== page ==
A report by sustainable banking group Rabobank in February identified the short-term nature of relationships between traders, manufacturers and retailers in the supply chain as one of the key problems. "The dominant supply chain model is currently structured in a linear fashion, in which suppliers, processors and retailers form short-term partnerships independent from the influence and interests of other members of the chain," it explains. This structure limits productivity and "results in wasteful processes" with economic and environmental costs.

In the case of the horsemeat scandal, the Food Safety Authority of Ireland found that there was "no evidence that [Silvercrest & Rangeland Meats] deliberately purchased or used horsemeat in their production processes or that these companies were relabelling or tampering with inward consignments." As a result, the mislabelling of horse as beef occurred further back in the supply chain, though it has proven difficult to identify where.

Breaking the chain

The horsemeat scandal will prompt businesses in all industries to tighten regulation of their supply chains. Retailers whose products were contaminated with horsemeat have pledged to shorten their supply chains to prevent a similar crisis in the future. However, the Food Standards Agency (FSA) says these plans are unrealistic due to the international nature of the food supply chain today.

But Tesco group chief executive Philip Clarke says the retailer will reduce the number of links in its chains. He told the National Farmers Union: "We do not necessarily mean that the products will come from the farm down the road. In a global environment, that's not possible. But we do mean [the supply chain will be] shorter in terms of the links in the chain. If it does not make the product better for our customers, that link will go. Every link puts distance between agriculture and us, so we want that chain to be shorter."

Rabobank says the solution to issues within supply chains is a "dedicated supply chain structure", in which long-term, cooperative relationships are built between everyone involved in the process. Justin Sherrard, Rabobank Global Strategist explains: "Closer cooperation of this sort will transform the nature of [food and agriculture] partnerships from transactional ones that are centred around chasing price, to a system focused on creating value." In an ideal world, it's a philosophy that supply chain managers across all industries would seek to implement.

Supply chains in practice: the iPhone

Apple Inc. is Silicon Valley's most successful company, and an iconic American brand. Its iPhones are designed and marketed by Apple from its California HQ, but their production is carried out by a number of companies based outside the US. Here, we take a look at an example of the iPhone's supply chain...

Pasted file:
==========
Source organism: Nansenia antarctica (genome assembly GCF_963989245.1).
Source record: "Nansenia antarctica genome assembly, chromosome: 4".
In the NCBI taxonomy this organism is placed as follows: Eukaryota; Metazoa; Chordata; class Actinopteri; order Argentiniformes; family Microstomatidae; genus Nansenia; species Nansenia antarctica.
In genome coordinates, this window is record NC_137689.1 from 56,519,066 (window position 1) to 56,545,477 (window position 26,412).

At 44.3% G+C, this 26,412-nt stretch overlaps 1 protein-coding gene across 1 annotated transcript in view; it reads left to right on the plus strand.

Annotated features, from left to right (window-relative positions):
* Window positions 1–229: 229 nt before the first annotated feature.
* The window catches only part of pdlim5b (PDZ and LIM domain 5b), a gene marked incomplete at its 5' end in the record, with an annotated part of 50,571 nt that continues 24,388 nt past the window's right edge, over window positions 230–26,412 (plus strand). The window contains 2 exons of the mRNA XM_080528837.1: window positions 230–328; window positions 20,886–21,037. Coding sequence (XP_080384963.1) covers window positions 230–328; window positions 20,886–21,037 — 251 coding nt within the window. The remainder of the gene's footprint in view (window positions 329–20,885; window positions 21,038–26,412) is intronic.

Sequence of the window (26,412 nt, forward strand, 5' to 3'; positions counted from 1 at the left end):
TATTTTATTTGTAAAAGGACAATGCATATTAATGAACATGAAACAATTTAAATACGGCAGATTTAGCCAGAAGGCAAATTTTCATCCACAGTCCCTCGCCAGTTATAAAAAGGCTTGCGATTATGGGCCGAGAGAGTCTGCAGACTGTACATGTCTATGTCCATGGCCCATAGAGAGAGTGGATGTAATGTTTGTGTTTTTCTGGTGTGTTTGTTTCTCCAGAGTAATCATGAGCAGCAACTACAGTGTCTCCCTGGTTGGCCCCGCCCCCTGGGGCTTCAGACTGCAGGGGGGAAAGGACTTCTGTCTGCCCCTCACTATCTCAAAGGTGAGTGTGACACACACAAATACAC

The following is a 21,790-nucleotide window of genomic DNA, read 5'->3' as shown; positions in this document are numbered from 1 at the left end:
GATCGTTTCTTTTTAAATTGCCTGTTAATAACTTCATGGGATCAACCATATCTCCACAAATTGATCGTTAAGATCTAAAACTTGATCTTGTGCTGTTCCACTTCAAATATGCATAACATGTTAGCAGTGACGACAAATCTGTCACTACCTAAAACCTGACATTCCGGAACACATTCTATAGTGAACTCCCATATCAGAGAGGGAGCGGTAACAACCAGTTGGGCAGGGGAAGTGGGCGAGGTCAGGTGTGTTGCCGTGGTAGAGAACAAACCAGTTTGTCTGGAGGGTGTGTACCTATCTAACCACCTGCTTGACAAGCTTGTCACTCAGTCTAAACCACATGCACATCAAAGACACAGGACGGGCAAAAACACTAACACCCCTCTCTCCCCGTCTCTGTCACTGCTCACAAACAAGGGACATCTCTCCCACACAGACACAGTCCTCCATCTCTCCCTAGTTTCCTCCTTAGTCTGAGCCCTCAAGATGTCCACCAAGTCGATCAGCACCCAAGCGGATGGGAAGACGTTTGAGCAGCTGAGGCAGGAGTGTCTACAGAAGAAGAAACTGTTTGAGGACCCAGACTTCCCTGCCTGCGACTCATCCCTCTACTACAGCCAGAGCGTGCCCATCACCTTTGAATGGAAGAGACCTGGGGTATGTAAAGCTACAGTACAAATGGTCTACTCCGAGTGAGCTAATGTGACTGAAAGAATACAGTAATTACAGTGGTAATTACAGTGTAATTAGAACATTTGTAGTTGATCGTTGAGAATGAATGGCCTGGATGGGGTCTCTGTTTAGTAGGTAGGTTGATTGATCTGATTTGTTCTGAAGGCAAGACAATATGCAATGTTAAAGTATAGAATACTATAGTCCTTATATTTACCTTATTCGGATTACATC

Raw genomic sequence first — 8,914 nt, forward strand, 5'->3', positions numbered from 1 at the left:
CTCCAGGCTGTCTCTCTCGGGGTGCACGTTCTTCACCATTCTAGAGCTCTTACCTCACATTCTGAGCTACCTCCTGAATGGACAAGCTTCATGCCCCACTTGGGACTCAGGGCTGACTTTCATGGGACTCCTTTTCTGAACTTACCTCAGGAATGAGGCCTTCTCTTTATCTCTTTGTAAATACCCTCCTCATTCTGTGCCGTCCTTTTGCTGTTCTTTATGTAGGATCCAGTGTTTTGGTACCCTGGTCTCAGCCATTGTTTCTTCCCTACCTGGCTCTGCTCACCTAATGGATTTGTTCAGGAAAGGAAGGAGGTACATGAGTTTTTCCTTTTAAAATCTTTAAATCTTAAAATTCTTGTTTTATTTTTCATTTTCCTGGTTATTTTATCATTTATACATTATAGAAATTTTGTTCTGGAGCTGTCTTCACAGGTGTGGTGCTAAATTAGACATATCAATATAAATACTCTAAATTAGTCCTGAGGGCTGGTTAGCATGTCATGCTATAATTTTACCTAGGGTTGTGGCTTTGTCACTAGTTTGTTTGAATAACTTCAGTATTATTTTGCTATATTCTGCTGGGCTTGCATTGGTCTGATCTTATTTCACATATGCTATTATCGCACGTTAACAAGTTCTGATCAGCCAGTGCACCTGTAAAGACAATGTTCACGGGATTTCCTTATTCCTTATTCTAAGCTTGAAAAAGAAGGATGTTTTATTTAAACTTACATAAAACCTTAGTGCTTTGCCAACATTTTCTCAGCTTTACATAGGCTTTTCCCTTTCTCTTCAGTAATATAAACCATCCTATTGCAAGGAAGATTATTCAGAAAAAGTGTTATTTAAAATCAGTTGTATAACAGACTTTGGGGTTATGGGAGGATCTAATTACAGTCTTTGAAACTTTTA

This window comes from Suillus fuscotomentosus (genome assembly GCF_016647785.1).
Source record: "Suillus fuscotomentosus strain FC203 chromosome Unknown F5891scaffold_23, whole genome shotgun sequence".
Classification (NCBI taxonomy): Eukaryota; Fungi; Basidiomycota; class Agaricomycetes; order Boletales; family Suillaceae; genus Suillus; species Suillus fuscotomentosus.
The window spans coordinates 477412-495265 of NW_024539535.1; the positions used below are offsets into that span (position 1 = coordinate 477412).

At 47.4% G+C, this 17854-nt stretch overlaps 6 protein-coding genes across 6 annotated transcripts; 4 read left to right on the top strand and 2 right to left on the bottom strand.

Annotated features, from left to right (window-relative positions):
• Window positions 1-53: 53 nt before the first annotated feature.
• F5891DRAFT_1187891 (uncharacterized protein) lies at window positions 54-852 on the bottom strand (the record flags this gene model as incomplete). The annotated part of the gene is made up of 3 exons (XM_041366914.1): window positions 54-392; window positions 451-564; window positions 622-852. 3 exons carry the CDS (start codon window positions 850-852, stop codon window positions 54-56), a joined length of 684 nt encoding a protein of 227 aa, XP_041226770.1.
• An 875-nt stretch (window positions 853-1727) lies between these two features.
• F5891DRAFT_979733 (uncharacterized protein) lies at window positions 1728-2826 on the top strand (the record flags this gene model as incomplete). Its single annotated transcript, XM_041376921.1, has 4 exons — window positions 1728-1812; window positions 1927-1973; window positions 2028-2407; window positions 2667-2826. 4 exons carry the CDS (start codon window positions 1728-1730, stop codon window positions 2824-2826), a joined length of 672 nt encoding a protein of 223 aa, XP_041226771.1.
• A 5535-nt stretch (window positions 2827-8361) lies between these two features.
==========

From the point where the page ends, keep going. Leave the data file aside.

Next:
California, US

Apple designs iPhones at its headquarters in California. It sends out orders for parts to more than nine companies in five countries to produce its product.

Apple takes advantage of developed supply chain networks by sourcing parts from specialist technology manufacturers across the world. Manufacturing products in the US would reduce Apple's profit margin due to the high cost of labour.

US

Broadcom, Numonyx and Cirrus Logic produce bluetooth, radio, memory and audio parts. Glass for the iPhone is also made in the US, by Corning in Kentucky.

Japan

Toshiba and Murata produce flash memory, the display module and touch screen functions.

Components are shipped from the US, Germany, South Korea and Japan to China, where they are assembled. The cost of transportation is offset by lower manufacturing costs in China, which allows Apple to maximise its profits.

Germany

Infineon and Dialog Semiconductor produce camera, GPS, application processors and other parts.

South Korea

Samsung produces application processors.

Shenzhen, China

iPhones are assembled by manufacturer Foxconn Technology Group. As China becomes increasingly developed, the rising cost of labour, energy and property in China could put pressure on Apple's profits in future.

Apple has had issues within its long supply chain, particularly regarding working conditions at its contractors' factories. In January 2013, for example, Apple's annual supplier report found 106 cases of child labour being used at 11 factories involved in making their products.

Apple stores, worldwide

iPhones are exported back to the US and other markets across the world for sale to consumers. Some remain in China, which has become Apple's second-largest market, behind the US.

The traditional supply chain model is reversed, and the US - the country that invented the iPhone - becomes an importer of the finished, high-tech product.